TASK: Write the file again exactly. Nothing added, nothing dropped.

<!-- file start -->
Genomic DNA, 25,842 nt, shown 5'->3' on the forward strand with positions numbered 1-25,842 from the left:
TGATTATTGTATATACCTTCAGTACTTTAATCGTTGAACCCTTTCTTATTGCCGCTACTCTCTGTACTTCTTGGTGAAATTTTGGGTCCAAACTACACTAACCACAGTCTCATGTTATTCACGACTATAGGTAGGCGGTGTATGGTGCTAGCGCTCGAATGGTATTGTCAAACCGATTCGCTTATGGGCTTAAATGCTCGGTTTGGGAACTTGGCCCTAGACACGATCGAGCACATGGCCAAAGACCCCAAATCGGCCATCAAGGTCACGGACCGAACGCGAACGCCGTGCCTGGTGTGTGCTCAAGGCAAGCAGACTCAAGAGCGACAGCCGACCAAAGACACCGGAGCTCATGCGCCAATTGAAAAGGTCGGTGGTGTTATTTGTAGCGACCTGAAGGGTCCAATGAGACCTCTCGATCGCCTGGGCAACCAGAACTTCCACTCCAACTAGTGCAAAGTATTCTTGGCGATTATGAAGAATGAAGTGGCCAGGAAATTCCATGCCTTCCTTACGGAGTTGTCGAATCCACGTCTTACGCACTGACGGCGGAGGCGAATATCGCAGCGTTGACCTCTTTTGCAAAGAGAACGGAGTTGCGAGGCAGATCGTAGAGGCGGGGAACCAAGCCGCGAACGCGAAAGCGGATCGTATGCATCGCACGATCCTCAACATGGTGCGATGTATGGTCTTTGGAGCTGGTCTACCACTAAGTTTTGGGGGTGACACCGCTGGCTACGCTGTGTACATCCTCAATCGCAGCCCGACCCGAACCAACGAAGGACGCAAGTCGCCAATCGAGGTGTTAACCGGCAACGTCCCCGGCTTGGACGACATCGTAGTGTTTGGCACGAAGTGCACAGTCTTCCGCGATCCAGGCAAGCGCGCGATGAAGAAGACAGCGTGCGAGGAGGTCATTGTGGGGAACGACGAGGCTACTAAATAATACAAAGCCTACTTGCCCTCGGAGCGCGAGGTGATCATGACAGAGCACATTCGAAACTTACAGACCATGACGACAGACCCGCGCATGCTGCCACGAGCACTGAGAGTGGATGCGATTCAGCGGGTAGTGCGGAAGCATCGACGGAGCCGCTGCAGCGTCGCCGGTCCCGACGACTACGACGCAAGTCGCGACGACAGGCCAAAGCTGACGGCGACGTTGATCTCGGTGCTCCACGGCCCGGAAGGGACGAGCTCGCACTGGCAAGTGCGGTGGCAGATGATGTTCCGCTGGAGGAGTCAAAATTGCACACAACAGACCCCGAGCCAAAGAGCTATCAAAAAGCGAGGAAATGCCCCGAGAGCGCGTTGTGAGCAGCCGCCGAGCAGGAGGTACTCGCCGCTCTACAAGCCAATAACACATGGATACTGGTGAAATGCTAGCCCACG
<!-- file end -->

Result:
Genomic DNA, 25,842 nt, shown 5'->3' on the forward strand with positions numbered 1-25,842 from the left:
TGATTATTGTATATACCTTCAGTACTTTAATCGTTGAACCCTTTCTTATTGCCGCTACTCTCTGTACTTCTTGGTGAAATTTTGGGTCCAAACTACACTAACCACAGTCTCATGTTATTCACGACTATAGGTAGGCGGTGTATGGTGCTAGCGCTCGAATGGTATTGTCAAACCGATTCGCTTATGGGCTTAAATGCTCGGTTTGGGAACTTGGCCCTAGACACGATCGAGCACATGGCCAAAGACCCCAAATCGGCCATCAAGGTCACGGACCGAACGCGAACGCCGTGCCTGGTGTGTGCTCAAGGCAAGCAGACTCAAGAGCGACAGCCGACCAAAGACACCGGAGCTCATGCGCCAATTGAAAAGGTCGGTGGTGTTATTTGTAGCGACCTGAAGGGTCCAATGAGACCTCTCGATCGCCTGGGCAACCAGAACTTCCACTCCAACTAGTGCAAAGTATTCTTGGCGATTATGAAGAATGAAGTGGCCAGGAAATTCCATGCCTTCCTTACGGAGTTGTCGAATCCACGTCTTACGCACTGACGGCGGAGGCGAATATCGCAGCGTTGACCTCTTTTGCAAAGAGAACGGAGTTGCGAGGCAGATCGTAGAGGCGGGGAACCAAGCCGCGAACGCGAAAGCGGATCGTATGCATCGCACGATCCTCAACATGGTGCGATGTATGGTCTTTGGAGCTGGTCTACCACTAAGTTTTGGGGGTGACACCGCTGGCTACGCTGTGTACATCCTCAATCGCAGCCCGACCCGAACCAACGAAGGACGCAAGTCGCCAATCGAGGTGTTAACCGGCAACGTCCCCGGCTTGGACGACATCGTAGTGTTTGGCACGAAGTGCACAGTCTTCCGCGATCCAGGCAAGCGCGCGATGAAGAAGACAGCGTGCGAGGAGGTCATTGTGGGGAACGACGAGGCTACTAAATAATACAAAGCCTACTTGCCCTCGGAGCGCGAGGTGATCATGACAGAGCACATTCGAAACTTACAGACCATGACGACAGACCCGCGCATGCTGCCACGAGCACTGAGAGTGGATGCGATTCAGCGGGTAGTGCGGAAGCATCGACGGAGCCGCTGCAGCGTCGCCGGTCCCGACGACTACGACGCAAGTCGCGACGACAGGCCAAAGCTGACGGCGACGTTGATCTCGGTGCTCCACGGCCCGGAAGGGACGAGCTCGCACTGGCAAGTGCGGTGGCAGATGATGTTCCGCTGGAGGAGTCAAAATTGCACACAACAGACCCCGAGCCAAAGAGCTATCAAAAAGCGAGGAAATGCCCCGAGAGCGCGTTGTGAGCAGCCGCCGAGCAGGAGGTACTCGCCGCTCTACAAGCCAATAACACATGGATACTGGTGAAATGCTAGCCCACG